“You think you know the story.” Braced for some bad plot twists, eerie dramatic music and the twitching impulse to cover my eyes, I approached The Cabin in the Woods ready for a scary movie.
I am not much of a scary movie buff. Horror movies, with their endless chainsaws, blood and torture chambers — they’re not my thing. That being said, The Cabin in the Woods defies these conventions, going so far as to being one of the most entertaining movies I have seen in a long time. Never fear, horror fans,Cabin is not lacking in blood, gore or torture chambers. It still comes with your standard slutty co-eds and jocks with bodies that can’t exist outside of Hollister ads. But as far as I know, a horror movie plot has never been done quite this way before.
The movie begins in an office building. The camera follows what appear to be two egotistical middle-aged researchers. They are working at some corporation in fierce competition with another in Japan. But before we have a chance to figure out what these people are doing and why they are even relevant, we are forwarded to our five co-eds.
They are getting ready to go on a trip to — you guessed it — a cabin in the woods. Screenwriter Joss Whedon’s affection for Scooby Doo-esque gangs isn’t lost here. We have our attractive, athletic Fred and Daphne couple. Of course our Fred — by the name of Curt (Chris Hemsworth) — is our gang captain. There’s the nerdy girl (Kristin Connolly) as well as our classic stoner boy (Fran Kranz). There is no dog to replace Scooby, but Jesse Williams does look a lot like Lil Bow Wow.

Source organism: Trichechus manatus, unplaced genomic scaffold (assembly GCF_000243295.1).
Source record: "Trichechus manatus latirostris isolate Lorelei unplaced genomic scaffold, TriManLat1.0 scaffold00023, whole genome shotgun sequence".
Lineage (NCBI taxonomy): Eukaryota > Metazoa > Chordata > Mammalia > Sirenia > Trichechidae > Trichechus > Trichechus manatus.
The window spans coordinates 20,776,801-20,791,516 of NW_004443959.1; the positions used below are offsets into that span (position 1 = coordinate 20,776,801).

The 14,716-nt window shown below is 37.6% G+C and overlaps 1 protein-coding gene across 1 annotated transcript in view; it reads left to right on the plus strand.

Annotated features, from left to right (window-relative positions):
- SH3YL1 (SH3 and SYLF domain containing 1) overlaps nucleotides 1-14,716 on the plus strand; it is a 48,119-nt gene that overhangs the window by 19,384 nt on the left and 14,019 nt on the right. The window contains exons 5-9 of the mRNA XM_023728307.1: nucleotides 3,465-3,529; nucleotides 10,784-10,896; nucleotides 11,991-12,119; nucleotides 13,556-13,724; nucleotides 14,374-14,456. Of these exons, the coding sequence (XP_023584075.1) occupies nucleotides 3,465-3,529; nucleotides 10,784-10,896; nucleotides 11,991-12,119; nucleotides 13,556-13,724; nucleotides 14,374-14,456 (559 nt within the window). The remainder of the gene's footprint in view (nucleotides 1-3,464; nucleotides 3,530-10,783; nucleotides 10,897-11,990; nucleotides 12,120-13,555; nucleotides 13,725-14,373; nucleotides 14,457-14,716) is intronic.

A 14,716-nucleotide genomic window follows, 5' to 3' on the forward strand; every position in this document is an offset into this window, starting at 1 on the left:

The gang gets on their way and everything seems normal enough. They have a keg, they’re making painfully corny jokes, there’s a creepy guy at a gas station who might as well be holding a sign saying “You’re Gonna Die!” — life is good. But as time goes on, little things — like a bird vaporizing in a force field, an earpiece-wearing man on their roof, the flipping back and forth to the “research” company — all leave us wondering: What is really happening? The clues we get along the way, and the more-than-obvious hints before someone gets killed, should make this movie pretty benign. But if anything it feels like this movie takes advantage of our pauses for comedic relief and scares us just the same.
I am dying to review this in more depth — seriously my fingers are twitching, but I care too much about all of you too much to spoil it. Part of the beauty of this movie is that when you go in, you think you know the story. Even when you get more and more information, the plot seems pretty predictable. But two-thirds of the way through, you’ll be thrown a curve ball and think, “Damn, good thing Arielle didn’t spoil this for me. She’s awesome!”
So instead I will say this: you don’t have to be a scary movie fan to like this film. If you enjoy Buffy the Vampire Slayer, the Men in Black movies, sci-fi or simply the craftiness of cinema, this movie is for you. Only Joss Whedon could’ve taken the horror/sci-fi genre and mocked it with such self-awareness and still invest in each story strand so deeply. Director and co-writer Drew Goddard and Whedon attack and scare you, but also give you your sweet revenge.
Original Author: Arielle Cruz